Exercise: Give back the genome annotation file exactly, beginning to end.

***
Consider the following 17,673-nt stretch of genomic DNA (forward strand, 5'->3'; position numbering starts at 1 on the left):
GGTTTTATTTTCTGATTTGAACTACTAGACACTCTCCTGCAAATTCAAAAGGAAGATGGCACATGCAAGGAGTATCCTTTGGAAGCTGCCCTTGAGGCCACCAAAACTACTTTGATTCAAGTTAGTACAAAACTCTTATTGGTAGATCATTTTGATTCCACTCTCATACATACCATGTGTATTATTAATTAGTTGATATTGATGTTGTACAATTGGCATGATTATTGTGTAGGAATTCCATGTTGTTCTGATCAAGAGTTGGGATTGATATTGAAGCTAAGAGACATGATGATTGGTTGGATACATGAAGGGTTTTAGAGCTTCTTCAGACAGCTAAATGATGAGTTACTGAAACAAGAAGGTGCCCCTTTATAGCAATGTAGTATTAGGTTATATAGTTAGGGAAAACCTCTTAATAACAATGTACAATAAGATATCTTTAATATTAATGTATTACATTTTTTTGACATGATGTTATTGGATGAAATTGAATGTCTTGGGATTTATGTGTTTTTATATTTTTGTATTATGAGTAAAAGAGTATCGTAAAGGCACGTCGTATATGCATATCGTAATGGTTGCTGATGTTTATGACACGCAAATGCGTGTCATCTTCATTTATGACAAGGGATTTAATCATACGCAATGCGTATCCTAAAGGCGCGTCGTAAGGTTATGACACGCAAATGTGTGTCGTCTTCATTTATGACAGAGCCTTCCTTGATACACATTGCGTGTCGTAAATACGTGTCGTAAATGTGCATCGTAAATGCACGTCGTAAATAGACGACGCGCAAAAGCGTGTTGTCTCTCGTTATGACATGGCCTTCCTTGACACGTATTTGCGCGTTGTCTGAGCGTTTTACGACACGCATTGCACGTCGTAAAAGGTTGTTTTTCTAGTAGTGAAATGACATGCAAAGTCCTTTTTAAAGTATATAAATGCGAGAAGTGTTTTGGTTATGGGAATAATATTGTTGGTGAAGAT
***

Consider the following 17,673-nt stretch of genomic DNA (forward strand, 5'->3'; position numbering starts at 1 on the left):
GGTTTTATTTTCTGATTTGAACTACTAGACACTCTCCTGCAAATTCAAAAGGAAGATGGCACATGCAAGGAGTATCCTTTGGAAGCTGCCCTTGAGGCCACCAAAACTACTTTGATTCAAGTTAGTACAAAACTCTTATTGGTAGATCATTTTGATTCCACTCTCATACATACCATGTGTATTATTAATTAGTTGATATTGATGTTGTACAATTGGCATGATTATTGTGTAGGAATTCCATGTTGTTCTGATCAAGAGTTGGGATTGATATTGAAGCTAAGAGACATGATGATTGGTTGGATACATGAAGGGTTTTAGAGCTTCTTCAGACAGCTAAATGATGAGTTACTGAAACAAGAAGGTGCCCCTTTATAGCAATGTAGTATTAGGTTATATAGTTAGGGAAAACCTCTTAATAACAATGTACAATAAGATATCTTTAATATTAATGTATTACATTTTTTTGACATGATGTTATTGGATGAAATTGAATGTCTTGGGATTTATGTGTTTTTATATTTTTGTATTATGAGTAAAAGAGTATCGTAAAGGCACGTCGTATATGCATATCGTAATGGTTGCTGATGTTTATGACACGCAAATGCGTGTCATCTTCATTTATGACAAGGGATTTAATCATACGCAATGCGTATCCTAAAGGCGCGTCGTAAGGTTATGACACGCAAATGTGTGTCGTCTTCATTTATGACAGAGCCTTCCTTGATACACATTGCGTGTCGTAAATACGTGTCGTAAATGTGCATCGTAAATGCACGTCGTAAATAGACGACGCGCAAAAGCGTGTTGTCTCTCGTTATGACATGGCCTTCCTTGACACGTATTTGCGCGTTGTCTGAGCGTTTTACGACACGCATTGCACGTCGTAAAAGGTTGTTTTTCTAGTAGTGAAATGACATGCAAAGTCCTTTTTAAAGTATATAAATGCGAGAAGTGTTTTGGTTATGGGAATAATATTGTTGGTGAAGAT